I was reminded of this today in preparation for a flight to Boston from New York for business. Like two-thirds of all of my flights to or from New York, I was delayed. I encountered grumpy and rude TSA agents, unhelpful gate agents, and annoyed fellow passengers in no mood for simple courtesies. As someone who flies often for work, it’s become almost the norm, and I usually block it out by reading.

Watching a few of the children here in the terminal, though, I was somewhat saddened by the thought of what a young boy’s first flight would be like today. I doubt he’d be asked to dress up, as flying has long since lost any semblance of being a special occasion or privilege. He’d probably ask his mom why he had to throw away his just opened bottle of water before they joined a seemingly endless line of people. After having his patience tested in the security line, I’m sure he wouldn’t understand why he was being asked to take his shoes off, or why the man in the uniform was yelling at everyone in line about laptops and liquids. He’d watch his mother struggle to find space for his tiny suitcase in the overhead bin, and maybe even get a little upset as other passengers brushed past her and bumped her in a hurry to get to their seats. I don’t think a flight attendant would bring him a shiny set of wings, and even if a Mr. Kirby was there, I doubt he’d be in any kind of mood to encourage and share in the wonder of flying.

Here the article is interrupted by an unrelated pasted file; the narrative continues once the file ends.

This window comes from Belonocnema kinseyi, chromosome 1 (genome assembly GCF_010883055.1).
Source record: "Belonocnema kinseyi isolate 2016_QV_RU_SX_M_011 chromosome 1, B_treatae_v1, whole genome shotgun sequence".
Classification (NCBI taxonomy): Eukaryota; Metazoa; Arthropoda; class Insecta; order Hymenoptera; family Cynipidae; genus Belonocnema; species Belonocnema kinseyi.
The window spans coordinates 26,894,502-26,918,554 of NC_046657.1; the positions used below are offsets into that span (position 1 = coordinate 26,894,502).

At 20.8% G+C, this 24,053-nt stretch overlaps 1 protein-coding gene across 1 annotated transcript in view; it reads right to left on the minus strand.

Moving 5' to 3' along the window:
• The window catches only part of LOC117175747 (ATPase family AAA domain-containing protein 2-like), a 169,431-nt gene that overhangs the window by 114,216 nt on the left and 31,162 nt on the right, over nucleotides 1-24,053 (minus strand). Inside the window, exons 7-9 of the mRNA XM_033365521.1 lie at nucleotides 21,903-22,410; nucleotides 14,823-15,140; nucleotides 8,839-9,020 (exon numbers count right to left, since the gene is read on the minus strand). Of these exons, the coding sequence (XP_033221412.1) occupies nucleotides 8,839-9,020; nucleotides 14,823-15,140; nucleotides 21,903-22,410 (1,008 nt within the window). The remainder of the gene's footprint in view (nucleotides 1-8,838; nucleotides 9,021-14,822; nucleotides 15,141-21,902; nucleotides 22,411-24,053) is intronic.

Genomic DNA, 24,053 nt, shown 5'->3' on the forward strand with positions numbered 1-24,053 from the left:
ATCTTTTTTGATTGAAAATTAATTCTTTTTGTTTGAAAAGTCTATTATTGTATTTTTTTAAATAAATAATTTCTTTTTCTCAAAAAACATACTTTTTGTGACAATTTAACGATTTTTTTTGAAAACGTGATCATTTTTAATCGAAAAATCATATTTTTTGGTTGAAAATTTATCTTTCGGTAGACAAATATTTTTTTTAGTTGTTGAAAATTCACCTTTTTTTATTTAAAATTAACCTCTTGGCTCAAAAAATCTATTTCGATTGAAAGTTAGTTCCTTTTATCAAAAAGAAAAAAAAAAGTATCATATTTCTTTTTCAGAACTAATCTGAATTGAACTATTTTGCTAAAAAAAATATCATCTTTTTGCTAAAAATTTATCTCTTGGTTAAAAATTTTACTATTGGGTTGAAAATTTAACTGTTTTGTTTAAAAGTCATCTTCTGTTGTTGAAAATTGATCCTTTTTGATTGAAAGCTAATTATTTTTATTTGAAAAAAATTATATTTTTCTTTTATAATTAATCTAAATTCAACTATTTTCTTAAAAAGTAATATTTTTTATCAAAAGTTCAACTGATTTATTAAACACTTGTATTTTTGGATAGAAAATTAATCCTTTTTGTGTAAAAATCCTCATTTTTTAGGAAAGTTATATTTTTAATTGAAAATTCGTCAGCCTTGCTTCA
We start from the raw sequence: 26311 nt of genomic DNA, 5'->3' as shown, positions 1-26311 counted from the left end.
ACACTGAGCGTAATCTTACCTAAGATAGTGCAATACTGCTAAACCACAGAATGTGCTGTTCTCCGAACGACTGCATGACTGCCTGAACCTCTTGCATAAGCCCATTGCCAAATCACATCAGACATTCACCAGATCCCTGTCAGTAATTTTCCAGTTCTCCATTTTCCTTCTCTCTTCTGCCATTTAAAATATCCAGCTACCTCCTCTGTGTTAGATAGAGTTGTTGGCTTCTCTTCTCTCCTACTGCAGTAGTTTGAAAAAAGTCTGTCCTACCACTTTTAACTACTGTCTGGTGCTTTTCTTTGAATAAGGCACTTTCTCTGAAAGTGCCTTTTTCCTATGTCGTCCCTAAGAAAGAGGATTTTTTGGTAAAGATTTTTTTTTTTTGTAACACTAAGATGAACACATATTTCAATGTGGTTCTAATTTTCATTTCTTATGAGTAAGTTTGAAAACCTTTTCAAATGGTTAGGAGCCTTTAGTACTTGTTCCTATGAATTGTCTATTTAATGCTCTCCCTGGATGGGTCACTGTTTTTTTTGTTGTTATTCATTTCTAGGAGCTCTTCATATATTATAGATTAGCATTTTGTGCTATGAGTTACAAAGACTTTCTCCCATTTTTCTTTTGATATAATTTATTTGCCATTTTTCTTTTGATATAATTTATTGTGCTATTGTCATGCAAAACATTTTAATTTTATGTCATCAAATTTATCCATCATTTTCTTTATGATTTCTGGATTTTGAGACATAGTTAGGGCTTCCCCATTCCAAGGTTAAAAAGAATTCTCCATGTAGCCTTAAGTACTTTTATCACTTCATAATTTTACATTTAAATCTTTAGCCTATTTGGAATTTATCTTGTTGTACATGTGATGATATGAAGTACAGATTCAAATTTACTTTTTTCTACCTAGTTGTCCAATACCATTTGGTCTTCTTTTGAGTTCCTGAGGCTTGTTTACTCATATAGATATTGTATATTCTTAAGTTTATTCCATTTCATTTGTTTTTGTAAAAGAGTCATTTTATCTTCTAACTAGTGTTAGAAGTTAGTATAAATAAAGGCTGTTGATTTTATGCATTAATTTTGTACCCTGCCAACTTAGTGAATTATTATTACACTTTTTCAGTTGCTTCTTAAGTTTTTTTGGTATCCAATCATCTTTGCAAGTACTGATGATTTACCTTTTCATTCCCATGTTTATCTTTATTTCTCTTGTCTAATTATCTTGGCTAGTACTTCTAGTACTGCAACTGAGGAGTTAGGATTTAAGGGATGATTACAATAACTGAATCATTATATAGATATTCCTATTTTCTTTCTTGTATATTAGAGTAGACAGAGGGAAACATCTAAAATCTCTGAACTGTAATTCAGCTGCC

I am terrified to think of the response his mom would receive if she were to ask the flight attendants for playing cards, and I hope she would remember to have some cash handy to pay for the peanuts and Coke. His grandfather wouldn’t be able to wait for him at the arrival gate, likely having to circle the terminal instead until the boy and his Mom emerged so that he would not have his car towed by the airport police.

It’s sad to think of the stark differences between the impressions of a six-year old on his first flight today and mine some 25 years ago. It’s unfortunate that one of mankind’s greatest achievements—flying—has become such a hassle. And while there are certainly factors such as terrorism and the price of fuel that are beyond the airlines’ control, there’s no denying that flying today is a downright unpleasant experience—not only for a kid, but for this young adult too.

  • First time I flew was in 1988 on an MGM Grand Air flight from New York to Los Angeles. My mom had gotten some sort of deal from her travel agent, and we had our own compartment with video players and Tom Hanks and his wife behind us. The airline soon went out of business--I think a week or two after--but I'm betting it was like riding Pullman cars in the golden era of train travel.

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  • My first flight, that I remember anyways, was on Virgin airlines, to London. I was 5, and Virgin provided toys and game boys, that's how I still remember it.

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  • In regards to dressing up for flights: I was appalled recently walking through ATL Hartsfield and seeing people in sweatpants and flip-flops. Airlines like Southwest and Airtran, with their $49 tickets to Florida and casual approach to flying, have revolutionized travel so that I no longer recognize it. However, with gas prices the way they are I'm less worried about what people are wearing and more so about whether or not I'll be able to afford the kind of air travel I used to enjoy.

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  • Sweatpants and flip-flops have been part of flying for a long time now. The airline industry never really recovered after 9/11 and will just get worse. As for casual and sloppy attire, I find it more appalling that people dress that way at decent restaurants or to church.